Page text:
What You Need To Know Before You Buy Aboriginal Art
The beauty of art goes beyond time and space. It doesn’t discriminate on race, age, gender, language or culture. This is very true with Australian Aboriginal art. The traditions of the Indigenous Australians are colorfully interwoven and blended into striking strokes to portray a rich culture. What makes Australian Aboriginal art rewarding is how the people have shared their long artistic traditions with the society.
What Does The Art Comprise?
Iconography and symbols abound in Aboriginal art. Dots arale used primarily to form pictures and pictographs in aboriginal art. Colors used in the Aborigin art, while few, are vivid. Aboriginal art coloring is based on natural substances used to make the material that becomes paint. The earth itself is vividly colored and is these colors are the basis for the color pallet that is used in the Aboriginal art. The representations in Aboriginal art are used to tell oral stories by the use of pictures. In some cases, the dotting used in Aboriginal art was not only used as a part of the artistic process but as a means to disguise some of the clan’s secret or sacred information from being seen by those inappropriate or uninitiated people. In fact, Aboriginal symbolism itself became more obscure to hide certain symbolic meanings from those who were not supposed to have the clan’s secret or sacred knowledge.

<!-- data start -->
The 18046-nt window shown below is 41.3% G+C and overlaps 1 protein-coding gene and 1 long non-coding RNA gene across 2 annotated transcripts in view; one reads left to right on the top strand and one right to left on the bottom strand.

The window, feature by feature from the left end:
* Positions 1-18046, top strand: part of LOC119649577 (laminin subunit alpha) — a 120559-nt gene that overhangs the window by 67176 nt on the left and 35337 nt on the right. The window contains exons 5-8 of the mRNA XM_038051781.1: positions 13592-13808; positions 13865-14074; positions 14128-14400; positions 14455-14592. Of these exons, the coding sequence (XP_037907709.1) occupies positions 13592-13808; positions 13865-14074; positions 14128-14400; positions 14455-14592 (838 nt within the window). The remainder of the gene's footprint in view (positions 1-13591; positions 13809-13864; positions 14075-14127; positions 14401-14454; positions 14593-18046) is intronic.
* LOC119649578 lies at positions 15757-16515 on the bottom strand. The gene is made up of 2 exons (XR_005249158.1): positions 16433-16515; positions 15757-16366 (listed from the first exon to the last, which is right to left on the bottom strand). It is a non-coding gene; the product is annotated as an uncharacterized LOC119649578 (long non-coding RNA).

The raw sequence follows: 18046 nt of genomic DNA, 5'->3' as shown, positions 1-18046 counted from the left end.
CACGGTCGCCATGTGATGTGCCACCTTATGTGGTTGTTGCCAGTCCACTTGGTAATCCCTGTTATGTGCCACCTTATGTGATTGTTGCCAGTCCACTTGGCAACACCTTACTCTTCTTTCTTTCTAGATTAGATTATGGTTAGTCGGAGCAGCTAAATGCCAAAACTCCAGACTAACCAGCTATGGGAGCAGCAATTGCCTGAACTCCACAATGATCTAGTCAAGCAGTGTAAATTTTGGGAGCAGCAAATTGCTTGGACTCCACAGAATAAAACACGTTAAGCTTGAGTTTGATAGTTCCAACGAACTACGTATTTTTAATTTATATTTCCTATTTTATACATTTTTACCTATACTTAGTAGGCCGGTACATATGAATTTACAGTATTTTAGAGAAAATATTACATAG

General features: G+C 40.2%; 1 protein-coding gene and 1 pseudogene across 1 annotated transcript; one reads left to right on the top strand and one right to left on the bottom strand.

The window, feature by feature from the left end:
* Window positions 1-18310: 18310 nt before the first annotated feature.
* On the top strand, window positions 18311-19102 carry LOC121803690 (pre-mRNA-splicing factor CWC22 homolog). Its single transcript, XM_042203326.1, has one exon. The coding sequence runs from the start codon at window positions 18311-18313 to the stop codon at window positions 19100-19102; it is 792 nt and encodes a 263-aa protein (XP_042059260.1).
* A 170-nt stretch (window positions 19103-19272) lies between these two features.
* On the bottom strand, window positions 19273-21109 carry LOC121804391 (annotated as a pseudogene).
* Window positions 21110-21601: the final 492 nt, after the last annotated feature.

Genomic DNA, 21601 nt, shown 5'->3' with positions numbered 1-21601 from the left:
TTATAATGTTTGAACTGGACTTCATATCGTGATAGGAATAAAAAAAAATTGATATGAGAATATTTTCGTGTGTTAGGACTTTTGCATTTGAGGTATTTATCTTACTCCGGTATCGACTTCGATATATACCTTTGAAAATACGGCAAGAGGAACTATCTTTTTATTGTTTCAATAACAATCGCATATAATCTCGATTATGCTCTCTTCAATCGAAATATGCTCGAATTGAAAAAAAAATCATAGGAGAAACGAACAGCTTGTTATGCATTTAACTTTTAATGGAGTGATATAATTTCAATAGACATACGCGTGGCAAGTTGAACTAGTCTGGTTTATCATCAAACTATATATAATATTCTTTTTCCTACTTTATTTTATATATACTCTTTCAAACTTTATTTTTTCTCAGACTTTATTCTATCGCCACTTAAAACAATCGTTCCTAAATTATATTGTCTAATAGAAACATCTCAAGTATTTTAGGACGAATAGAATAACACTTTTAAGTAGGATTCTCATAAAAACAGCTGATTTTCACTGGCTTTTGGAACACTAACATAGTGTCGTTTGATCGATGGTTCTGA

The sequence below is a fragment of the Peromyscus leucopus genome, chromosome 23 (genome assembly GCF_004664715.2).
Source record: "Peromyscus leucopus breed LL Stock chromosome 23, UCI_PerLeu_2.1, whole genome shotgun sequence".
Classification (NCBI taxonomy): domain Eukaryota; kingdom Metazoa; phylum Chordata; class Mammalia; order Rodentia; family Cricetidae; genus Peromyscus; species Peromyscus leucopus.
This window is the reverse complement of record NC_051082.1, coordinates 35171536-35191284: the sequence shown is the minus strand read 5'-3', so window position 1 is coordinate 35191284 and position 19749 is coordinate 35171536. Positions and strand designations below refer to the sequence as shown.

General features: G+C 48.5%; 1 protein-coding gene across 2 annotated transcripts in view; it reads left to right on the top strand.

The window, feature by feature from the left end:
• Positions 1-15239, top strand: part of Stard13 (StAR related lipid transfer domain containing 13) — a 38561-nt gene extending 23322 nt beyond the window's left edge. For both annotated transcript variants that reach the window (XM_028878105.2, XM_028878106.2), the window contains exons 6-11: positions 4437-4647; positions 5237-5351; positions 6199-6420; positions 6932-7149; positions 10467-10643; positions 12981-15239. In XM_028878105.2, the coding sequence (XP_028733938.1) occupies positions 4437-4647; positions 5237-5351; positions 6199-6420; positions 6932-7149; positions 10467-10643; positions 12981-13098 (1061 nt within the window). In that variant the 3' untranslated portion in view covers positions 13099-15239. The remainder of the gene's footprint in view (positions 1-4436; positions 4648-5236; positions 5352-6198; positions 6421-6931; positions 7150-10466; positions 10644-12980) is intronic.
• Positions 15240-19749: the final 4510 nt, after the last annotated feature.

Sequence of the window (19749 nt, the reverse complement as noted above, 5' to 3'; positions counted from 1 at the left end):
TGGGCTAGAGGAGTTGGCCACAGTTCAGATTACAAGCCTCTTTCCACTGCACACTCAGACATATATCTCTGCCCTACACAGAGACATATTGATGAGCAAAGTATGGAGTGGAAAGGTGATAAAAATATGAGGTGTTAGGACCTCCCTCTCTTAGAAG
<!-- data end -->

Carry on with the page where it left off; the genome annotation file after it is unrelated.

What Do You Expect in The Art?
Some of the symbols or icons you can expect to see in the Aboriginal art are interpreted in the context of the story. A series of layered lines shaped like arcs can represent a rainbow, cliff, hill or cloud. A series of wavy lines layered on top of each other can represent smoke, flowing water or flowing blood. Frequently in Aboriginal art, a shape that looks like a hollow letter “C” will be seen. This shape represents a person, either man or woman. Straight lines descending from the sky represent rain. Sometimes this same symbol has small circles amongst the lines, which can represent rain or hail. Horizontal lines represent paths.
A frequent symbol found in Aboriginal art is a series of gradually smaller circles within a larger circle. This symbol can represent fire, a camp site, a hole, a well, a breast, rock or fruit, amongst other representations. A common symbol in Aboriginal art is the combination of the multi-circular symbol with four of the woman symbols at the compass points around the circle. This represents four women sitting around a fire.
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